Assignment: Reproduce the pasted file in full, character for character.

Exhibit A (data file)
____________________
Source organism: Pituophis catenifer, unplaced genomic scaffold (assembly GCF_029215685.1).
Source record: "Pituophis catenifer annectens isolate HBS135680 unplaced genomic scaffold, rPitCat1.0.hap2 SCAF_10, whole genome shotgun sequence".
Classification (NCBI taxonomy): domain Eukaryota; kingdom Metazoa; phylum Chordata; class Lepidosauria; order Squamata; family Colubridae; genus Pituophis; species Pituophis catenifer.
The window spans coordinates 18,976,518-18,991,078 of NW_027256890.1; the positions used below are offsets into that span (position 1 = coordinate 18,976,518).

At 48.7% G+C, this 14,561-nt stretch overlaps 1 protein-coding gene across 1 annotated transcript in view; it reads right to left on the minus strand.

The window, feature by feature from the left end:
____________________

Source organism: Pituophis catenifer, unplaced genomic scaffold (assembly GCF_029215685.1).
Source record: "Pituophis catenifer annectens isolate HBS135680 unplaced genomic scaffold, rPitCat1.0.hap2 SCAF_10, whole genome shotgun sequence".
Classification (NCBI taxonomy): domain Eukaryota; kingdom Metazoa; phylum Chordata; class Lepidosauria; order Squamata; family Colubridae; genus Pituophis; species Pituophis catenifer.
The window spans coordinates 18,976,518-18,991,078 of NW_027256890.1; the positions used below are offsets into that span (position 1 = coordinate 18,976,518).

At 48.7% G+C, this 14,561-nt stretch overlaps 1 protein-coding gene across 1 annotated transcript in view; it reads right to left on the minus strand.

The window, feature by feature from the left end: